vika 200581
No assembly required
by Sue Mayfield Geiger

We were two young girls and best friends
who found delicious entertainment back in the 1950s.

Our small 2-bedroom, one bathroom tract houses
were identical, back-to-back.

We rose most summer mornings at the crack of dawn.
Not to play hide and seek, or dress-up.

Or go roller skating, bike riding or chalk out
Hopscotch on the sidewalk.

Or fish for crawdads in a rain-filled ditch
Or jump rope or go berry picking.

None of that.

We would hide in back of bushes and patiently
wait for the big trucks.

The ones loaded with refrigerators, washing machines;
any heavy appliance would do.

Eventually one would arrive.

The driver and his helper would unlatch their
load and pull apart the stiff cardboard encasings.

Then load the appliance on a dolly into
a nearby house.

Then we’d burst out of our hiding places
and grab the enormous flat pieces of cardboard

and take off

to our secret place several blocks away near the
railroad tracks.

Put our bodies on our new slick sleds
and race down the hill.

Over, over, and over, giggling all the way.
It was the best fun we ever had.

Best of all, we outsmarted the boys who slept late.
Leaving them the remnants that we left behind.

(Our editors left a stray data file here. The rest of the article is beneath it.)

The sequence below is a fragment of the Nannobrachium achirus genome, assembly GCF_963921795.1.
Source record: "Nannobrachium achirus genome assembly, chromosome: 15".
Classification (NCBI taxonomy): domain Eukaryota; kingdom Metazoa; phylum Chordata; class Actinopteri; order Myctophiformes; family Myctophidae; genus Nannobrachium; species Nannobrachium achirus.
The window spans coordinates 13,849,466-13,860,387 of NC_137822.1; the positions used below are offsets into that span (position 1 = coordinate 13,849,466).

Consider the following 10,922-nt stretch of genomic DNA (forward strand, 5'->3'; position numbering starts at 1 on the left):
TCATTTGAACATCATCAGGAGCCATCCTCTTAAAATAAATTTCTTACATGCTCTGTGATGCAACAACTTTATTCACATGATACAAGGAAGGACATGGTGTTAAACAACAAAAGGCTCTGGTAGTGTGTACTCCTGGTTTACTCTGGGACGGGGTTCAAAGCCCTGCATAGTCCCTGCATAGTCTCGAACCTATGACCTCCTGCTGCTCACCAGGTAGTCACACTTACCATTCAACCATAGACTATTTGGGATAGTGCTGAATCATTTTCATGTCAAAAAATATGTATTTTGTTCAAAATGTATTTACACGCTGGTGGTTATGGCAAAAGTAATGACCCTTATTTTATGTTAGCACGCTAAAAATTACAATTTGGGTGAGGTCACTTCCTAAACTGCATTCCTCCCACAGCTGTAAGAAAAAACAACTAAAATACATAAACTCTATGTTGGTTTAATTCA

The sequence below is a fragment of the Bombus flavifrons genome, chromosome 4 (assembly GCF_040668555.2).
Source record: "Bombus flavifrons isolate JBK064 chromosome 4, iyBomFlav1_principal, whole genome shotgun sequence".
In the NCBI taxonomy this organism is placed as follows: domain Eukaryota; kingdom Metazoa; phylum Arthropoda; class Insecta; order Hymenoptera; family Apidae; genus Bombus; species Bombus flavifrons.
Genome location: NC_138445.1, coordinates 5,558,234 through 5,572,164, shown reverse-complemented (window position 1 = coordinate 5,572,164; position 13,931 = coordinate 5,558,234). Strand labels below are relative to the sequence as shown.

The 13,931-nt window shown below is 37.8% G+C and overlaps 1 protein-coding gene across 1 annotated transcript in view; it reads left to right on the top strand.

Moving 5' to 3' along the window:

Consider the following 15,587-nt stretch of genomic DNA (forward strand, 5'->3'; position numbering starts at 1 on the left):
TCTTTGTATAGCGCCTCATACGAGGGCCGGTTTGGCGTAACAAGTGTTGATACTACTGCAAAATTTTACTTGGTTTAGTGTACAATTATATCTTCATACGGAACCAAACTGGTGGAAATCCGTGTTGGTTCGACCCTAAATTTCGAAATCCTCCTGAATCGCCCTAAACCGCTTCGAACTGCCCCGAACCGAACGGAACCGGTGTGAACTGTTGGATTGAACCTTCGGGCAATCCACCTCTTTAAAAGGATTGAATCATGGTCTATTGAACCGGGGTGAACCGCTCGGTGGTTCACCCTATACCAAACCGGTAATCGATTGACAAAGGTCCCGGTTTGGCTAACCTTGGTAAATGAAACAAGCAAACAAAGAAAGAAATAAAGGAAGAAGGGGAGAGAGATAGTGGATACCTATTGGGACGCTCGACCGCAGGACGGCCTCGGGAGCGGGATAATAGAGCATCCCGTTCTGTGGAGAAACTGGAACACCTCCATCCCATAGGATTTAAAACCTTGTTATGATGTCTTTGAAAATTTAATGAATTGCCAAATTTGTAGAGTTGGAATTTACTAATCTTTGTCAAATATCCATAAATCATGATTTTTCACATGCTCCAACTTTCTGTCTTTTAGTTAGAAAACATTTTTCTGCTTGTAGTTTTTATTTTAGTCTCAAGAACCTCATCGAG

All ripped, torn, and useless.

PHOTO: Girl with cardboard sled by Vika200581.


NOTE FROM THE AUTHOR: In today’s modern society, most deliveries come from Amazon or arrive by an installer, especially for large items. I doubt that cardboard is still used to cover appliances since decades have passed and no doubt, they are wrapped in plastic and handled with the most of care. But for those of us of a certain age, we were always on the lookout for that large piece of cardboard that would feed our youthful imaginations. Aside for becoming a sled, it made a fine fort, a house, a cave, and a nifty place for a game of hide-and-go-seek.

PHOTO: The author (left) and her friend Sandy as children.

75th Sandy Susie

ABOUT THE AUTHOR: Sue Mayfield Geiger is a freelance magazine writer living on the Texas Gulf Coast. When not writing about home décor, fashion, or a new restaurant opening, she reads and writes poetry. Literary publications include: Grayson Books, RiverLit, Dos Gatos Press, The Binnacle (U of Maine), Of Burgers and Barrooms (Main Street Rag), Red Wolf Journal, Waco WordFest Anthology, Perfume River Poetry, THEMA, Silver Birch Press, Odes and Elegies: Eco poetry from the Gulf Coast, and others.

PHOTO: The author (right) and her friend Sandy at age 75.